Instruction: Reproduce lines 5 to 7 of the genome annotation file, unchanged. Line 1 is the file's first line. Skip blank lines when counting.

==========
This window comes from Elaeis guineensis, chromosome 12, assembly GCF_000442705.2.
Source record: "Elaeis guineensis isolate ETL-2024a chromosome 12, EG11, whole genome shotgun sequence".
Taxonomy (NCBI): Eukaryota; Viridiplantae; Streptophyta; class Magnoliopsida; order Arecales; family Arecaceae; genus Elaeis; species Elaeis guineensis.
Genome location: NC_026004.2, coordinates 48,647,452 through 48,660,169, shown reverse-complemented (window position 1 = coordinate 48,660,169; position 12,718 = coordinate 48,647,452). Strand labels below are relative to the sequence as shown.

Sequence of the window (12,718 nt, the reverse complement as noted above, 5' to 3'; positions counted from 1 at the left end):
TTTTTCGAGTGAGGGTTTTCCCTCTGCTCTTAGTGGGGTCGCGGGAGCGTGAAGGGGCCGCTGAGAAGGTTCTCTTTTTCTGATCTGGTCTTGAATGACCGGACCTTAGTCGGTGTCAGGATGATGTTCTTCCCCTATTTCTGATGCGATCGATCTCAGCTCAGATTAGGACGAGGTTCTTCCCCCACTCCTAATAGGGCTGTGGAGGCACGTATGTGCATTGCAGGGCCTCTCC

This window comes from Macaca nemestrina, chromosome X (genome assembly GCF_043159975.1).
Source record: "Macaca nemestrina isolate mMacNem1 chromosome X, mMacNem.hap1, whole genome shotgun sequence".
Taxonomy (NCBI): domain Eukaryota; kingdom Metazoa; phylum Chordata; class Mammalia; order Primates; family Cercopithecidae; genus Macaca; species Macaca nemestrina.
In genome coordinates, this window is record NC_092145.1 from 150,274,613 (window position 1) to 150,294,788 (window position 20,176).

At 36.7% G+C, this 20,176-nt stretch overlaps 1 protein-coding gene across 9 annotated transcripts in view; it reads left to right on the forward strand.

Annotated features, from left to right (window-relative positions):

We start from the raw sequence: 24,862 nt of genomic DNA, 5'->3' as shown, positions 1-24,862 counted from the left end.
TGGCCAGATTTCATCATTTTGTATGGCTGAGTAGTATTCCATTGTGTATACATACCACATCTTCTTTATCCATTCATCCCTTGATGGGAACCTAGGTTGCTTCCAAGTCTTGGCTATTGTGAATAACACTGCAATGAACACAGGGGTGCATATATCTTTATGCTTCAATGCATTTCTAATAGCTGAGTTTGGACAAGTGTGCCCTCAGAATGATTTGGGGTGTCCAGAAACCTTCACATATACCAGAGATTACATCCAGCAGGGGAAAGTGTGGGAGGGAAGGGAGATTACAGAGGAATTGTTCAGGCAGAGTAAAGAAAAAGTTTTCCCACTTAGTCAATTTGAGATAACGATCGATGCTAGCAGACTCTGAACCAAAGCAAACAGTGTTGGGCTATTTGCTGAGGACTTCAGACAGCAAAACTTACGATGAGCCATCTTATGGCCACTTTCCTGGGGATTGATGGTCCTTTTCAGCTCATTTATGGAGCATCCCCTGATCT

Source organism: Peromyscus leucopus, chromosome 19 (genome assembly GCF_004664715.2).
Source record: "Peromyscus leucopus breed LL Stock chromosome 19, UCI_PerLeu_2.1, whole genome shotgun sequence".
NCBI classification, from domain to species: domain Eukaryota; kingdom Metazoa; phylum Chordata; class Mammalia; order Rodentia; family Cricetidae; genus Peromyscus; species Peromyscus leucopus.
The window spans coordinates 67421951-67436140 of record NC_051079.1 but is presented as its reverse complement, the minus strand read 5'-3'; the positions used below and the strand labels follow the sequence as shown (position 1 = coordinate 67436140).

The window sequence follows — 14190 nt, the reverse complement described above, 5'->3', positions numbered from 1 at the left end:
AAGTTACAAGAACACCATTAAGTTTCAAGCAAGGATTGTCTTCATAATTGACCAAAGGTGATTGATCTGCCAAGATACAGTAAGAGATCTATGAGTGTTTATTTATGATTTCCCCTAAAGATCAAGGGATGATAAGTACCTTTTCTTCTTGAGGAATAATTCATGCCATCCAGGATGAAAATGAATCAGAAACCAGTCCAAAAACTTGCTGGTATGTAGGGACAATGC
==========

Sequence of the window (12,718 nt, the reverse complement as noted above, 5' to 3'; positions counted from 1 at the left end):
TTTTTCGAGTGAGGGTTTTCCCTCTGCTCTTAGTGGGGTCGCGGGAGCGTGAAGGGGCCGCTGAGAAGGTTCTCTTTTTCTGATCTGGTCTTGAATGACCGGACCTTAGTCGGTGTCAGGATGATGTTCTTCCCCTATTTCTGATGCGATCGATCTCAGCTCAGATTAGGACGAGGTTCTTCCCCCACTCCTAATAGGGCTGTGGAGGCACGTATGTGCATTGCAGGGCCTCTCC

This window comes from Macaca nemestrina, chromosome X (genome assembly GCF_043159975.1).